Steps in Job analysis

A Human Resource specialist normally collects one or more of the following types of information for job analysis:

Work activities: First, he or she collects information about the job’s actual work activities, such as cleaning, selling, teaching, or painting. This list may also include how, why and when the worker performs each activity.

Human behaviors: The specialist may also collect information about human behaviors like sensing, communicating, deciding, and writing. Included here would be information regarding job demands such as lifting weights or walking long distances.

Machines, tools, equipment, and work aids: This category includes information regarding tools used, materials processed, knowledge dealt with or applied (such as finance or law), and services rendered (such as counseling or repairing).

Performance standards: The employer may also want information about the job’s performance standards (in terms of quantity or quality levels for each job duty, for instance). Management will use these standards to appraise employees.

Job context:
Included here is information about such matters as physical working conditions, work schedule, and the organizational and social context – for instance, the number of people with whom the employee would normally interact. Information regarding incentives may also be included here.

Human requirements: This includes information regarding the job’s human requirements, such as job-related knowledge or skills (education, training, work experience) and required personal attributes (aptitudes, physical characteristics, personality, interests).

Recruitment and Selection: Job analysis provides information about what the job entails and what human characteristics are required to perform these activities. This information in the form of job descriptions and specifications, helps management decide what sort of people to recruit and hire.

Compensation: Job analysis information is crucial for estimating the value of each job and its appropriate compensation. Compensation(such as salary and bonus) usually depends on the job’s required skill and education level, safety hazards, degree of responsibility and so on – all factors can be assessed through job analysis .

Furthermore, many employers group jobs into classes (say, secretary III and IV). Job analysis provides the information to determine the relative worth of each job and thus its appropriate class.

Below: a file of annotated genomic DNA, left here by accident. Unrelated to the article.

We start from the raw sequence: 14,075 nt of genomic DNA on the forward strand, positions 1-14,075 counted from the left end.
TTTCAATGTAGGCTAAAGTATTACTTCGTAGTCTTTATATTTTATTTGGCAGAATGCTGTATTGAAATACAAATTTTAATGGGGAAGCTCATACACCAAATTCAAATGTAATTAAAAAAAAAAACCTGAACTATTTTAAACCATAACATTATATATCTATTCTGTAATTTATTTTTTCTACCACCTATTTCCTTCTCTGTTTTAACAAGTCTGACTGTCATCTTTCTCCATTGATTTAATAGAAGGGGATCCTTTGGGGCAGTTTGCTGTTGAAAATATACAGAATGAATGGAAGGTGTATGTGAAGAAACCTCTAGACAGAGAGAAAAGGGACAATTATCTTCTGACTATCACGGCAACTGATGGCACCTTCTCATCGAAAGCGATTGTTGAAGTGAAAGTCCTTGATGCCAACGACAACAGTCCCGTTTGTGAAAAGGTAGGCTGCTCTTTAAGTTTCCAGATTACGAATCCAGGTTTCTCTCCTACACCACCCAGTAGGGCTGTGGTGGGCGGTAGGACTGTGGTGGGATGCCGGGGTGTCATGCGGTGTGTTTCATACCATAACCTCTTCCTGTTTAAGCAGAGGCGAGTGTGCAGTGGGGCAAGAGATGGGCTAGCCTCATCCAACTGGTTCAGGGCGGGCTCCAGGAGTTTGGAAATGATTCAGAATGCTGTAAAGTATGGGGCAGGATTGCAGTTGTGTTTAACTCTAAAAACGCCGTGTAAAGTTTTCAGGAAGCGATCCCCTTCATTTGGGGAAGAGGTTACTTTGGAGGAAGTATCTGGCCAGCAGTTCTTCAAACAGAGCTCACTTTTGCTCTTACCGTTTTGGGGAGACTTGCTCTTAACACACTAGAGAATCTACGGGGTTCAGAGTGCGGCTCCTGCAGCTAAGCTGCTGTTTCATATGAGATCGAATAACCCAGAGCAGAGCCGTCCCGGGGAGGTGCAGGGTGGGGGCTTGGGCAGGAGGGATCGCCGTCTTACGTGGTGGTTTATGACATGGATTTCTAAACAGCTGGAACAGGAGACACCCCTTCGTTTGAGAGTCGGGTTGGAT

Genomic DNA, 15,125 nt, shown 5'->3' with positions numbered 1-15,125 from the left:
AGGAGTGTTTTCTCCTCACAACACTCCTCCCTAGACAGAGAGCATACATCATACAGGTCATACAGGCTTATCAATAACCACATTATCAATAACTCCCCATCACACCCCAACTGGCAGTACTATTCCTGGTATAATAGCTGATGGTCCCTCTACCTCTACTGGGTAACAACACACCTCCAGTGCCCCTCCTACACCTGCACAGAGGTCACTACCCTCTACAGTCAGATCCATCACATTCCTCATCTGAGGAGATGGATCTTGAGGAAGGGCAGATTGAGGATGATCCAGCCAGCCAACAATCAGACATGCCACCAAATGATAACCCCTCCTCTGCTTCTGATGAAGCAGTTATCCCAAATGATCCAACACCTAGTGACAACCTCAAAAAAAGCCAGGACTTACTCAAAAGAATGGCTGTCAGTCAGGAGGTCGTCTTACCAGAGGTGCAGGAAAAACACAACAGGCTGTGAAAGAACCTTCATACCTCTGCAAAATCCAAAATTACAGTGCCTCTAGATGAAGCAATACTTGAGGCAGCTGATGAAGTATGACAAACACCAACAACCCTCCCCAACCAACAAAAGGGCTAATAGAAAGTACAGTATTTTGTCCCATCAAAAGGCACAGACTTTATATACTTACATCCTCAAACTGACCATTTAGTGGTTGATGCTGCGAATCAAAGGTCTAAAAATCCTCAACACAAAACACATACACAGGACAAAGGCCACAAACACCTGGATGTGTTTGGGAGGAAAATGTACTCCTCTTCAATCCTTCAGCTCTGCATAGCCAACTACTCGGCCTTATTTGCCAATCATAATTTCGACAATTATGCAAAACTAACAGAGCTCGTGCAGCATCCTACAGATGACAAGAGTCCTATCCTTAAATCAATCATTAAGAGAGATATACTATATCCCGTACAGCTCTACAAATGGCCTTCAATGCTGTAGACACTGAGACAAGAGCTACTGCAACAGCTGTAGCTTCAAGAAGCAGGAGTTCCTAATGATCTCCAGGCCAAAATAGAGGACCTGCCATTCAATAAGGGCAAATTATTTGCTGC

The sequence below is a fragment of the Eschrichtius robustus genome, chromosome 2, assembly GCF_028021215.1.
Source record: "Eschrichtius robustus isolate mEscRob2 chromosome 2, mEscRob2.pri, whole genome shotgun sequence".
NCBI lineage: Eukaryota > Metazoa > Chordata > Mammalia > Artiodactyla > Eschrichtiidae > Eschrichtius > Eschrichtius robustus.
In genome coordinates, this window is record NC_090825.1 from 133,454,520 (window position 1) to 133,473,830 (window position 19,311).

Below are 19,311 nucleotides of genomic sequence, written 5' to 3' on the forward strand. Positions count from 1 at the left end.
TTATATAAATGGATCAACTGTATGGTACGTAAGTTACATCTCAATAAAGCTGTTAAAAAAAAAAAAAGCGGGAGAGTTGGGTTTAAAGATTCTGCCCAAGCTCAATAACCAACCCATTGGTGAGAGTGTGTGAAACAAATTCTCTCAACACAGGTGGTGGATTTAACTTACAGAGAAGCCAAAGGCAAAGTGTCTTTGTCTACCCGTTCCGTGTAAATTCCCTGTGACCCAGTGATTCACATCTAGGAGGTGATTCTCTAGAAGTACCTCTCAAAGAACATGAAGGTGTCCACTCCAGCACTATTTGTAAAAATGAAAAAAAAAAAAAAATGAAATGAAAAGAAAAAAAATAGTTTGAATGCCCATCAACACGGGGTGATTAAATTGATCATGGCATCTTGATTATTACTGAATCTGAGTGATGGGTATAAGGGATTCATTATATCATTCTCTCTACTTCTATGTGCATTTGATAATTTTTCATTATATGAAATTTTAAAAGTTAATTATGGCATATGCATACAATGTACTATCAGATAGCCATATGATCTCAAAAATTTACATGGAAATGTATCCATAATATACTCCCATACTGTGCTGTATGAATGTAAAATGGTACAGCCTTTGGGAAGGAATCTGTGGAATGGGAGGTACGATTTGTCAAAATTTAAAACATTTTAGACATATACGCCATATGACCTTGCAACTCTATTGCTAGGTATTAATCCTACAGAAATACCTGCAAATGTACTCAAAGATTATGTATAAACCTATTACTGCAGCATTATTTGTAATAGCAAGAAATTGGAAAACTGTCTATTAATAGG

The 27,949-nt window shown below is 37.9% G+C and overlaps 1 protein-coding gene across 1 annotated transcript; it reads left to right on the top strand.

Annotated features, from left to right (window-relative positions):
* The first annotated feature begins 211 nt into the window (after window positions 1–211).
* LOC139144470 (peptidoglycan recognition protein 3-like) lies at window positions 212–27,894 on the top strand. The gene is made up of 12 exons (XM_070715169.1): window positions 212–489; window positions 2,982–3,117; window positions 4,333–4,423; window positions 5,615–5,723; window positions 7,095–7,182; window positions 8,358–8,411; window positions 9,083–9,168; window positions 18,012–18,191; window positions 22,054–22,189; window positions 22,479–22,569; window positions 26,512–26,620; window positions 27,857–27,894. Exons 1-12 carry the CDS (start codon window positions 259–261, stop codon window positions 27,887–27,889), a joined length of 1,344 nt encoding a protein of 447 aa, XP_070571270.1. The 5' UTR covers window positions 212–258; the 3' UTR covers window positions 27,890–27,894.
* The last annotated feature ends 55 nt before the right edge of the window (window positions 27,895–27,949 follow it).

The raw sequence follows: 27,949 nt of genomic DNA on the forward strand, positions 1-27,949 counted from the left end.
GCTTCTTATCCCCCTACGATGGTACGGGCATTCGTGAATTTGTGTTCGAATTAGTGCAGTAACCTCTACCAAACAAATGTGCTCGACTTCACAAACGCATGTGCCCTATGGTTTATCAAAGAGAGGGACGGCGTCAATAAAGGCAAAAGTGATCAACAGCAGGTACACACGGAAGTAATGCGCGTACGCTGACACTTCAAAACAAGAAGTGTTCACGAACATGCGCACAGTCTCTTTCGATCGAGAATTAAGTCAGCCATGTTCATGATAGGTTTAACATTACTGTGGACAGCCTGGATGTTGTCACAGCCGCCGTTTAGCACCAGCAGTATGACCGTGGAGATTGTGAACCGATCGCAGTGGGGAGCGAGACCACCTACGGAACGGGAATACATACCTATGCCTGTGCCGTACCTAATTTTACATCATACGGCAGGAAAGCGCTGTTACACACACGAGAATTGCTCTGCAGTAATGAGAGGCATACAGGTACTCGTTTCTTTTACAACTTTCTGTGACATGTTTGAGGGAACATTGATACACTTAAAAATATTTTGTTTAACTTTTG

A performance appraisal compares each employee’s actual performance with his or her performance standards. Managers use job analysis to determine the job’s specific activities and performance standards.

Training: The job description should show the activities and skills and therefore the training that the job requires.

Discovering unassigned duties:

Job analysis can also help reveal unassigned duties. For example company’s production manager says she’s responsible for a dozen or so duties, such as production scheduling and raw material purchasing. However any reference for managing raw material inventories is missing. On further study, it is learnt that none of the other manufacturing people are responsible for inventory management, either. Reviewing of other jobs like these that someone should be managing inventories it is uncovered as essential unassigned duty, thanks to job analysis.

Here are six steps in doing a job analysis. Let’s look at each of them.

Step 1: Decide how you’ll use the information, since this will determine the data you collect and how collect them. Some data collection techniques like interviewing the employee and asking what the job entails are good for writing job descriptions and selecting employers for the job. Other techniques, like the position analysis questionnaire described later, do not provide qualitative information for job description. Instead, they provide numerical ratings for each job; these can be used to compare jobs for compensation purposes.

Step 2: Review relevant background information such as organization charts, process charts, and job descriptions. Organization charts show the organization wide division of work, how the job in question relates to other jobs, and where the job fits in the overall organization. The chart should show the title of each position and, by means of interconnecting lines, who reports to whom and with whom the job incumbent communicates.

Step 3: Select representative positions. There may be too many similar jobs to analyze. For example it is usually unnecessary to analyze the jobs of 200 assembly workers when a sample of 10 jobs will do.

Step 4: Actually the job – by collecting data on job activities, required employee behaviors, working conditions and human traits and abilities needed to perform the job.

Step 5: Verify the job analysis information with the worker performing the job and with his or her immediate supervisor. The will help confirm that the information is factually correct and complete. This review can also help gain the employee’s acceptance of the job analysis data and conclusions by giving that person a chance to review and modify your description of the job activities.

Step 6: Develop a job description and job specification. These are two tangible products of the job analysis. The job description (to repeat) is a written statement that describes the activities and responsibilities of the job, as well as its important features, such as working conditions and safety hazards. The job specification summarizes the personal qualities, traits, skills and background required for getting the job done. It may be in a separate document or in the same document as the job description.

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